The Placer Performance Calendar


Great Local Shows - Theatrical Reviews

Title Oklahoma!
Organization William Jessup Creative Arts Department
Date(s) of show April 15-24, 2016
Reviewer Sallee Kallenbach
Review Yee-haw and yippie ki-yay! This Oklahoma! was phenomenal. From the friendly parking lot attendants to the ushers showing me to my specially reserved seat to the brilliant direction of this musical, I witnessed nothing but professionalism and ingenuity. The moment Curly, played by Andy Geffken, began belting “Oh What a Beautiful Mornin'” in his honey-dripping tenor voice, I was easily saddled and ready for the ride. I even brushed off the prerecorded music as an irrelevant factor. Aunt Eller (Kristin Tillotson) punctuated everyone else’s lines with splendid deadpan punchlines. Laurey (Kayla Krogh) displayed radiantly defiant independence as she countered and courted Curly, singing “Many a New Day” and other memorable songs. Playing the disturbingly dark and burly Jud Fry was Andy McCollum, who possessed a deeply heartrending baritone voice and demeanor as he sang the gut-wrenching “Lonely Room.” Then along came Will Parker, charmingly played by high school senior Nick Soldevila-Hancock. I was absolutely floored as he and his posse of extraordinary dancing cowboys performed a positively rip-roaring rendition of “Everything’s Up to Date in Kansas City.” Not only could these male actors sing and dance, but they also could perform fancy rope tricks while singing and dancing! Ado Annie, played by Kelly Ann Dunn, was impish and comedic as she vivaciously defied the rules of how a woman was supposed to behave, bursting into “I’m Just a Girl Who Cain’t Say No.” Andres Garcia’s peddler Ali Hakim had hilarious comedic timing as he wheeled and dealed his way across the stage with an occasional zinger. Andrew Carnes, played by Roy Tee-Davis, was the perfect shotgun wedding cowboy father for Ado Anne’s wayward ways. Payton Gobeille developed the most impeccably irritating laugh for her Gertie Cummings character.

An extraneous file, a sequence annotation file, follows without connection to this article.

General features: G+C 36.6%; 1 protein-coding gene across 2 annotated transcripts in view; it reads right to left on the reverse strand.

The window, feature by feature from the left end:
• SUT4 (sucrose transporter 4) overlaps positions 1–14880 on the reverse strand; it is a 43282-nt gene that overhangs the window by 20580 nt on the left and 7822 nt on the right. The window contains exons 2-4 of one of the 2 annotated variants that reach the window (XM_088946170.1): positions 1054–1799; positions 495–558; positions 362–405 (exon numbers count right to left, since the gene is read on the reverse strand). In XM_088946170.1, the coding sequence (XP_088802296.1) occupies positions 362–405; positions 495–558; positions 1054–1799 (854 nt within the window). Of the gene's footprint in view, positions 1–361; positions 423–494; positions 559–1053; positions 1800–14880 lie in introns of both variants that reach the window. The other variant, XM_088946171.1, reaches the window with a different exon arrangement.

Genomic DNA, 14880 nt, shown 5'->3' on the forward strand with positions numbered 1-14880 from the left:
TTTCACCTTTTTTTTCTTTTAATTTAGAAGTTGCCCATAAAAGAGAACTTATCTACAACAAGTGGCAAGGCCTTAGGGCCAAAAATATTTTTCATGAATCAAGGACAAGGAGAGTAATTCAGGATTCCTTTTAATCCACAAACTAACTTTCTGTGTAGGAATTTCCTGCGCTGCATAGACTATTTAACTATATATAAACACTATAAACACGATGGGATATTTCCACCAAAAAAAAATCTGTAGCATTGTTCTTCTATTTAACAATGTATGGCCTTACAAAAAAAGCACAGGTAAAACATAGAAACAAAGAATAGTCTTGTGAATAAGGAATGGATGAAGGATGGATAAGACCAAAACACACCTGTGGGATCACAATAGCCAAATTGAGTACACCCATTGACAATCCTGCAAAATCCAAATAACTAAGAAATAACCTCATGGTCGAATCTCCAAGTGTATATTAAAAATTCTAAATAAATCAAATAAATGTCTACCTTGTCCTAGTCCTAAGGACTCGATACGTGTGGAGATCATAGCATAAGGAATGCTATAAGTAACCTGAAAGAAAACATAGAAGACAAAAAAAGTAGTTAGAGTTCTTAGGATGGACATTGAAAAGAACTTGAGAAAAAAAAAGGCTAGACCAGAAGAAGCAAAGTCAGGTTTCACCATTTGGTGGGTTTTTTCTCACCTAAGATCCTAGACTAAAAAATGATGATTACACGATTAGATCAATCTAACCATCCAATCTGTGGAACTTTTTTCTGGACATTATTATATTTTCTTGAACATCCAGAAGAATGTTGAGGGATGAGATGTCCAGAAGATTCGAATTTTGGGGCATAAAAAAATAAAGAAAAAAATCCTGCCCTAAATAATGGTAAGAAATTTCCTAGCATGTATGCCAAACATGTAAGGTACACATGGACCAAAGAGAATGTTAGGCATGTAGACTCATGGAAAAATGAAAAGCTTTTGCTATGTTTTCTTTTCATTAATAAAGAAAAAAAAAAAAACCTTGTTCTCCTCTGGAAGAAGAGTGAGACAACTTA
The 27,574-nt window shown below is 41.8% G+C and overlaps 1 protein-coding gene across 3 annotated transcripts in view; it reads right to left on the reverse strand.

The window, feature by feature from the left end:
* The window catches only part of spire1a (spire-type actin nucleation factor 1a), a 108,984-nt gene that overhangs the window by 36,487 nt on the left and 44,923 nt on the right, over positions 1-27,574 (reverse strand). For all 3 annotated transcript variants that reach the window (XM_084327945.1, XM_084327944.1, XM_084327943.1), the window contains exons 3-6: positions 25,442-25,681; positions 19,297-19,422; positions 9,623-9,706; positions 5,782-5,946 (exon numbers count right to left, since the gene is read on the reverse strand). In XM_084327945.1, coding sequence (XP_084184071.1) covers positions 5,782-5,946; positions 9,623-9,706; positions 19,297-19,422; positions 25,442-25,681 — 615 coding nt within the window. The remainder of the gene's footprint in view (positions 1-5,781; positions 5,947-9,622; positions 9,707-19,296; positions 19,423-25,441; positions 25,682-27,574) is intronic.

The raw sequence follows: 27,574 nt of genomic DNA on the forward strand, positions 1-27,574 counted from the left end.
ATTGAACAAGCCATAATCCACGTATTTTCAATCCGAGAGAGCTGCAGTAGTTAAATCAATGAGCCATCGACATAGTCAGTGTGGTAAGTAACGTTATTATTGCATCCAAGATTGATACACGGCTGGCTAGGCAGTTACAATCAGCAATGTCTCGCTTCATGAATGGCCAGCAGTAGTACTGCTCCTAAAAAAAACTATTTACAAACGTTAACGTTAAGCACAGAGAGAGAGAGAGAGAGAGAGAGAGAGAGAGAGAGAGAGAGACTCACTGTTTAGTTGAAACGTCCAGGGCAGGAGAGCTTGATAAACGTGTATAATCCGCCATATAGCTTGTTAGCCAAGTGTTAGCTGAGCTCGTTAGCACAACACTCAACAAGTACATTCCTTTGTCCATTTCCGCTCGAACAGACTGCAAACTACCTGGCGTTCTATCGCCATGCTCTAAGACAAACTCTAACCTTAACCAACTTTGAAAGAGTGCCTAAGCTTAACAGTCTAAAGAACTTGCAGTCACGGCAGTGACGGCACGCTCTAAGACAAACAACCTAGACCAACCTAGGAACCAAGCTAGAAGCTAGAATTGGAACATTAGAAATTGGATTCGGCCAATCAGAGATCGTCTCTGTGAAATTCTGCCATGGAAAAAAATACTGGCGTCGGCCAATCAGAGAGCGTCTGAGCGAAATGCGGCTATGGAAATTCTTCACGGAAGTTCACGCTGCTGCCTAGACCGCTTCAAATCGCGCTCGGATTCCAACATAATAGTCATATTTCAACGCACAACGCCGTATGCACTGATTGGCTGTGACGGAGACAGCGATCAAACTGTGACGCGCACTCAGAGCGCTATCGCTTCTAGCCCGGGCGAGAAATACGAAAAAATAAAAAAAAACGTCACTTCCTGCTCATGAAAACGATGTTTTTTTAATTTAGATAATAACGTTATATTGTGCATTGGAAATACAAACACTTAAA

In the Dream Ballet I found an unearthly joy to behold with an ensemble of ballet and can-can dancers and a male dancer (Derek Martin, also the choreographer) who cleverly substituted for Curly. When the cast arrived at the Skidmore’s box social for the lively “The Farmer and the Cowman,” I thought for sure the square dancers and stunt fighters would fly off the stage. Every little timed beat in this play was taken advantage of and choreographed, including having the ensemble bounce or sweep to the beat instead of just standing there while someone else sang a solo. The entire cast of principals and townspeople danced, sang and delivered dialogue together in such perfect sync and harmony that I began to think in no way was this an amateur college production. Even the stage crew had the precision and speed of a well-oiled machine.

A quick pace was the method used by intuitive director Jennifer Martin, leaving nary a dull or empty moment in the play, which certainly made it a whirlwind of delight. I was also pleased to discover that all the “hells,” “damns” and sexy movement were kept in the show, leaving out none of the racier language or subject matter from the original script. The scenery not only had a charming Western theme, it also displayed eye-catching little touches such as an old windmill and a backwards-facing raised fencepost sign saying “Skidmore Ranch.” Costumes and makeup were simple and classic. Properties were both unique and authentic, from lanterns, ropes, saddles and pie trays right down to the “Little Wonder” and Ali Hakim’s barrel-chested elixir cabinet.

I saw no slackers in this production. The entire cast, crew, directors and house staff were on board as they worked together like a team of professionals. Did I just see a Broadway show?

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